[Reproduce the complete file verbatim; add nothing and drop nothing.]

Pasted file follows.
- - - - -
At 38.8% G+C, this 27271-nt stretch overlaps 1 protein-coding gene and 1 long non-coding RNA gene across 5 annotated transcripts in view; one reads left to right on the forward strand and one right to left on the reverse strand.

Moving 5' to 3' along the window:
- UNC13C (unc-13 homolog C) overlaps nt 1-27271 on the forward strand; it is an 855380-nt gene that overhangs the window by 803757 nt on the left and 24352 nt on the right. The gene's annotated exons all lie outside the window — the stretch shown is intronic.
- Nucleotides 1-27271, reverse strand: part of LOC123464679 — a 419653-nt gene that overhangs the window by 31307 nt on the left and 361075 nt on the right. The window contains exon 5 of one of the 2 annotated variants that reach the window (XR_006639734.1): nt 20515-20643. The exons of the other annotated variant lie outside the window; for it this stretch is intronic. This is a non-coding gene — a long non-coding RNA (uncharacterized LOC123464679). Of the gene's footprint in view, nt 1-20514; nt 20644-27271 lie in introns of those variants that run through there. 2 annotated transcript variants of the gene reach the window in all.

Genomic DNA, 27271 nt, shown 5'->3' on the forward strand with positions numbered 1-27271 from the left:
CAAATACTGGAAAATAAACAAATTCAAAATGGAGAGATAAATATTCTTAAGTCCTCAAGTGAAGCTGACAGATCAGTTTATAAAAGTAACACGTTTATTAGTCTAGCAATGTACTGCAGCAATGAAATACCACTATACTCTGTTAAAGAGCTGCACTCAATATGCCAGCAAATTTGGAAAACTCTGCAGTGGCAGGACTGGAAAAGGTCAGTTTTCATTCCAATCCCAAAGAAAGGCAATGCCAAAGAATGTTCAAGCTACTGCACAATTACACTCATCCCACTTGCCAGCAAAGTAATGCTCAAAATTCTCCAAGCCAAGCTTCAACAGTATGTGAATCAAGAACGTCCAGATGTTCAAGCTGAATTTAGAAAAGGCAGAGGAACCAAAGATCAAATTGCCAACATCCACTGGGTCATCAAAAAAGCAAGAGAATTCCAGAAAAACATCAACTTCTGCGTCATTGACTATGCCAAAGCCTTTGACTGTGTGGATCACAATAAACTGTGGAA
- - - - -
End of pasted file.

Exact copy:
At 38.8% G+C, this 27271-nt stretch overlaps 1 protein-coding gene and 1 long non-coding RNA gene across 5 annotated transcripts in view; one reads left to right on the forward strand and one right to left on the reverse strand.

Moving 5' to 3' along the window:
- UNC13C (unc-13 homolog C) overlaps nt 1-27271 on the forward strand; it is an 855380-nt gene that overhangs the window by 803757 nt on the left and 24352 nt on the right. The gene's annotated exons all lie outside the window — the stretch shown is intronic.
- Nucleotides 1-27271, reverse strand: part of LOC123464679 — a 419653-nt gene that overhangs the window by 31307 nt on the left and 361075 nt on the right. The window contains exon 5 of one of the 2 annotated variants that reach the window (XR_006639734.1): nt 20515-20643. The exons of the other annotated variant lie outside the window; for it this stretch is intronic. This is a non-coding gene — a long non-coding RNA (uncharacterized LOC123464679). Of the gene's footprint in view, nt 1-20514; nt 20644-27271 lie in introns of those variants that run through there. 2 annotated transcript variants of the gene reach the window in all.

Genomic DNA, 27271 nt, shown 5'->3' on the forward strand with positions numbered 1-27271 from the left:
CAAATACTGGAAAATAAACAAATTCAAAATGGAGAGATAAATATTCTTAAGTCCTCAAGTGAAGCTGACAGATCAGTTTATAAAAGTAACACGTTTATTAGTCTAGCAATGTACTGCAGCAATGAAATACCACTATACTCTGTTAAAGAGCTGCACTCAATATGCCAGCAAATTTGGAAAACTCTGCAGTGGCAGGACTGGAAAAGGTCAGTTTTCATTCCAATCCCAAAGAAAGGCAATGCCAAAGAATGTTCAAGCTACTGCACAATTACACTCATCCCACTTGCCAGCAAAGTAATGCTCAAAATTCTCCAAGCCAAGCTTCAACAGTATGTGAATCAAGAACGTCCAGATGTTCAAGCTGAATTTAGAAAAGGCAGAGGAACCAAAGATCAAATTGCCAACATCCACTGGGTCATCAAAAAAGCAAGAGAATTCCAGAAAAACATCAACTTCTGCGTCATTGACTATGCCAAAGCCTTTGACTGTGTGGATCACAATAAACTGTGGAA